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Briefing Overview

Title: Gene Editing and the Future of Food
Author: Jane Kingsley
Approx. Reading Time: 3 minutes

Briefing

Gene Editing and the Future of Food

CRISPR-Cas9 gene editing technology is expected to transform future food production. It may also help solve problems of food shortages that persist today. About 820 million people do not have enough to eat. These shortages are expected to get worse in the decades to come as the climate changes, population increases, dietary habits change, and water, available land and agricultural labour become scarce.

The technology will bring an increase in crop yields, plants tailored to thrive in local and special conditions (in space, for instance) and make food last longer, relatively cheaply. It is also expected to make food healthier and tastier.

CRISPR is quicker and more precise than selective breeding and the older ‘genetic modification’ (GM) technologies, enabling faster production of new crops for changing climate conditions—it can take only a couple of months to develop a new plant variety. Importantly, it is likely to be more trusted by consumers than GM that mixes and matches genes from different organisms. Gene editing makes changes in an organism’s own genes: deleting or activating them.

Research in this area has grown exponentially in recent years. CRISPR editing is being used to create a wide range of enhanced crops including white mushrooms that do not brown, tomato plants more productive in limited space and berries with increased antioxidants. Different methods are being investigated. One such is California, U.S., based company Cibus’s proprietary Rapid Trait Development System (RTDSTM), a form of gene-editing that combines multiple desired traits in a plant to produce herbicide and disease tolerant crops such as rice, canola and potatoes, as well aflatoxin free peanuts.

Meat production is also being explored with scientists in China working on CRISPR-edited low-fat pigs and Silicon Valley start-ups using CRISPR to make lab-grown chicken, pork and beef .

The first commercial CRISPR product was launched in the United States (U.S). in February this year when Calyxst, an agricultural firm in Minnesota, sold oil from gene edited soybeans to Midwest restaurants. The soybeans were edited to produce a healthier oil with no trans fats and less saturated fat. Also in the Calyxst pipeline are healthier foods and crops that will benefit food producers such as wheats with more fibre and less gluten, herbicide-resistant canola, cold-storable potato and better quality alfalfa .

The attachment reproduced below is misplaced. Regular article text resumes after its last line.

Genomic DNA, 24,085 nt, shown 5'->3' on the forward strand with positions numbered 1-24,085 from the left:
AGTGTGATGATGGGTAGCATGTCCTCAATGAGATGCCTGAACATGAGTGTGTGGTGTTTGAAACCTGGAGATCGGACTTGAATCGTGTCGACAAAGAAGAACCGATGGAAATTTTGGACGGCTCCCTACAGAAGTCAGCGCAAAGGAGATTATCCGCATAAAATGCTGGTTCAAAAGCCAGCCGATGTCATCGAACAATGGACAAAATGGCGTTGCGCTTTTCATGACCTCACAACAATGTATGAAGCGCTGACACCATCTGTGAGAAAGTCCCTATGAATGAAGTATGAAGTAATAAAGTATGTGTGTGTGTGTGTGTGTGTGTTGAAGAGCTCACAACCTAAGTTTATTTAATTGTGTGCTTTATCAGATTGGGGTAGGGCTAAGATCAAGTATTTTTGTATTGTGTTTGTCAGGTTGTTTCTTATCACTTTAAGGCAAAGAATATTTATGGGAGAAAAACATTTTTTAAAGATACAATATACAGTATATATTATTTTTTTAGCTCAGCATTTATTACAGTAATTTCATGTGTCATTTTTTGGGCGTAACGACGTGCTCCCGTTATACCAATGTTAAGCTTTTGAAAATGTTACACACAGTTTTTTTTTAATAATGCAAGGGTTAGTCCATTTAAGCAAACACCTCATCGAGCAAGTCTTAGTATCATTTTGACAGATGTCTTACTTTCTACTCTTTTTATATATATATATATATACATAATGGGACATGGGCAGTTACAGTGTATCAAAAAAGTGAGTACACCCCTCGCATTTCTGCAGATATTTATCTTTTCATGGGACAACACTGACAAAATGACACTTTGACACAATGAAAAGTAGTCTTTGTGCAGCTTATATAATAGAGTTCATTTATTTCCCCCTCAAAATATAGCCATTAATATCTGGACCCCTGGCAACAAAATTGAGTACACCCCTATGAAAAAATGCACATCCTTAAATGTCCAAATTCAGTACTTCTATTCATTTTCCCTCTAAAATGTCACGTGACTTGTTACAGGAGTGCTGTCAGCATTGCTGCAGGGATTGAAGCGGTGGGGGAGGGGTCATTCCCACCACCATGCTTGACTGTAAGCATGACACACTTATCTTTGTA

Many countries are now allowing gene-editing (although not necessarily transgenic gene modification), at least in plants. The U.S. agriculture department relaxed regulation for gene-edited plants last year. The Australian government permits gene-editing techniques in plant and animals, including humans, that do not introduce new genetic material. Argentina, Japan and China also have a relaxed approach. Russia have announced a federal programme aiming to create 10 new varieties of gene-edited crops and animals by 2020.

Yet some parts of the world are reluctant to permit CRISPR-created crops and food. In Europe they are subject to the same regulation as conventional GM organisms (GMOs) and cannot be brought to the European market. This is a source of frustration to many scientists, who believe the technique is as safe as classic plant breeding, pointing out that the small changes effected by CRISPR gene editing could—unlike transgenic GM—occur spontaneously in nature. This caution threatens to leave Europe behind other developed countries in food innovation, as well as other areas where CRISPR looks set to be a game-changing technology.

CRISPR promises to bring rewards for biotechnology firms and food producers. Monsanto, Syngenta and DuPont Pioneer, amongst others, are investing heavily in gene-editing technology. At the same time it could play a significant role in reducing world hunger and malnutrition. Being cheap and efficient, the technology can be used by academics, small companies and NGOs to develop food crops beneficial or lifesaving to smaller, poorer populations, where there is little profit to be made. In contrast the research and development costs of GM crops are considerable and can only be undertaken by large companies to produce profitable seeds that will recoup their investment.

Jane Kingsley
May 2019

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Briefing Overview

Title: Gene Editing and the Future of Food
Author: Jane Kingsley

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